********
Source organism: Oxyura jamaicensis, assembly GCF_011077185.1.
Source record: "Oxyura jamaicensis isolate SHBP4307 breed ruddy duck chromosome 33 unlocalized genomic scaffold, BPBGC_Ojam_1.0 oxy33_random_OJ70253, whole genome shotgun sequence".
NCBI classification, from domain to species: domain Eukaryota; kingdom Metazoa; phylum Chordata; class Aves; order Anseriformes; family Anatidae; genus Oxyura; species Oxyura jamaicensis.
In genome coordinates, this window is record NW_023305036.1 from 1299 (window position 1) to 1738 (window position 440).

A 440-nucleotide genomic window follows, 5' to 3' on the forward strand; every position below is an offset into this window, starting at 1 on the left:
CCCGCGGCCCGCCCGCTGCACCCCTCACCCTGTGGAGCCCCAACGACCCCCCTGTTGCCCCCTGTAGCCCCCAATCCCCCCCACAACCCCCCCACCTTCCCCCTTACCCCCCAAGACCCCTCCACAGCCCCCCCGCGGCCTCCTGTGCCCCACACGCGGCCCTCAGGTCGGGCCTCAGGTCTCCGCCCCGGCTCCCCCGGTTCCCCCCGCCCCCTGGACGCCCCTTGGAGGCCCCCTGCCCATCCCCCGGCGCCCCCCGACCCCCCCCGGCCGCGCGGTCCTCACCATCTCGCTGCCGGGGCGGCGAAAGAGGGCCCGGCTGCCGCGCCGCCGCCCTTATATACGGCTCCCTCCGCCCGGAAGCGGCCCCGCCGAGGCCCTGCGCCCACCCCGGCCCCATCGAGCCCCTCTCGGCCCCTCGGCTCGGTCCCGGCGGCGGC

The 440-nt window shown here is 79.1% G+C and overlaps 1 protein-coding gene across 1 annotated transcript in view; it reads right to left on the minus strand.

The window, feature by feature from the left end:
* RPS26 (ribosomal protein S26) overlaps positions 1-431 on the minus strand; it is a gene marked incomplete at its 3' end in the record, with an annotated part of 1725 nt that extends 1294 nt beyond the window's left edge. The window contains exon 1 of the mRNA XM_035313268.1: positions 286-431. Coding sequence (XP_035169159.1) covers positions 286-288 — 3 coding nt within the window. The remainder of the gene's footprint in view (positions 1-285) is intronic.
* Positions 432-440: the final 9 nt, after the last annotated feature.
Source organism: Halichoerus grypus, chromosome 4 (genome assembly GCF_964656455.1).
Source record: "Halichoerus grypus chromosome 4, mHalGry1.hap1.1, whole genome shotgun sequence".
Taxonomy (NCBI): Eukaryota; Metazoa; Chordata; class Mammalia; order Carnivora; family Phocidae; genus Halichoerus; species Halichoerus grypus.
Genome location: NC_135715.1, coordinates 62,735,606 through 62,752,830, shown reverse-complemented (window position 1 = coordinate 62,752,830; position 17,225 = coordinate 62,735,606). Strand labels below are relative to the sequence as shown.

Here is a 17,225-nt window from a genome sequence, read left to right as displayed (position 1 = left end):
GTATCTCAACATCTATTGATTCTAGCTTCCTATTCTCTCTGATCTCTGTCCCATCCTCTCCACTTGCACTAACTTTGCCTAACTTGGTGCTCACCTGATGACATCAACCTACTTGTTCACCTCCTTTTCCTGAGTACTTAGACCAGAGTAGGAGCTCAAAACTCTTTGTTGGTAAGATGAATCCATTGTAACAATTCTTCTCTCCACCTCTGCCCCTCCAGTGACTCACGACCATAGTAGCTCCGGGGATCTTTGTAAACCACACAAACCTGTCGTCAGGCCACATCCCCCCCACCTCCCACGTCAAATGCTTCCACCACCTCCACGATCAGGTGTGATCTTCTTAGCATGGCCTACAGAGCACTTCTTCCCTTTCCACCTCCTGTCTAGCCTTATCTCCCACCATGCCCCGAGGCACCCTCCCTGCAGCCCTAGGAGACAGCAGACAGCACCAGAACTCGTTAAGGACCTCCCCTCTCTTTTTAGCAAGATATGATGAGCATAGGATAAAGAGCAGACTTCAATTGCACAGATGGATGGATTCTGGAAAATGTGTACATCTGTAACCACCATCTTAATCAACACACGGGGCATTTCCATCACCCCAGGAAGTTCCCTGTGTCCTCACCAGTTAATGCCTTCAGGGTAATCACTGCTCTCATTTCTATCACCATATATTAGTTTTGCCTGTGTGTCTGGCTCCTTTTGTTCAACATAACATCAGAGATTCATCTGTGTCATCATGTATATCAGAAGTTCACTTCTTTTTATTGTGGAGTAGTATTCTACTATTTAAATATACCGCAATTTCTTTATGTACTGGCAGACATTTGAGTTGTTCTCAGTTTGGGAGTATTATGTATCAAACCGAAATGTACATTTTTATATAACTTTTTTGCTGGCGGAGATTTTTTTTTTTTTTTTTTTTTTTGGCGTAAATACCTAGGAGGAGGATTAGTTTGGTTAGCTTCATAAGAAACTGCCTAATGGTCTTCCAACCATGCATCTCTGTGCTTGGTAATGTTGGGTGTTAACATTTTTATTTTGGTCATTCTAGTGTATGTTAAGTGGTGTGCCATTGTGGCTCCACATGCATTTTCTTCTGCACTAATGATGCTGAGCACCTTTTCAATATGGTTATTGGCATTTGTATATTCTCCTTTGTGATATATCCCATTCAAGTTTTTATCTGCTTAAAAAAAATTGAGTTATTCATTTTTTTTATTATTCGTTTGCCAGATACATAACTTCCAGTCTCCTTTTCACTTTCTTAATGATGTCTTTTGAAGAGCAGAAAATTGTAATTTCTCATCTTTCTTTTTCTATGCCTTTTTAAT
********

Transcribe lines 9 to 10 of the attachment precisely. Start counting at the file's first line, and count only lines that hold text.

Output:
* RPS26 (ribosomal protein S26) overlaps positions 1-431 on the minus strand; it is a gene marked incomplete at its 3' end in the record, with an annotated part of 1725 nt that extends 1294 nt beyond the window's left edge. The window contains exon 1 of the mRNA XM_035313268.1: positions 286-431. Coding sequence (XP_035169159.1) covers positions 286-288 — 3 coding nt within the window. The remainder of the gene's footprint in view (positions 1-285) is intronic.
* Positions 432-440: the final 9 nt, after the last annotated feature.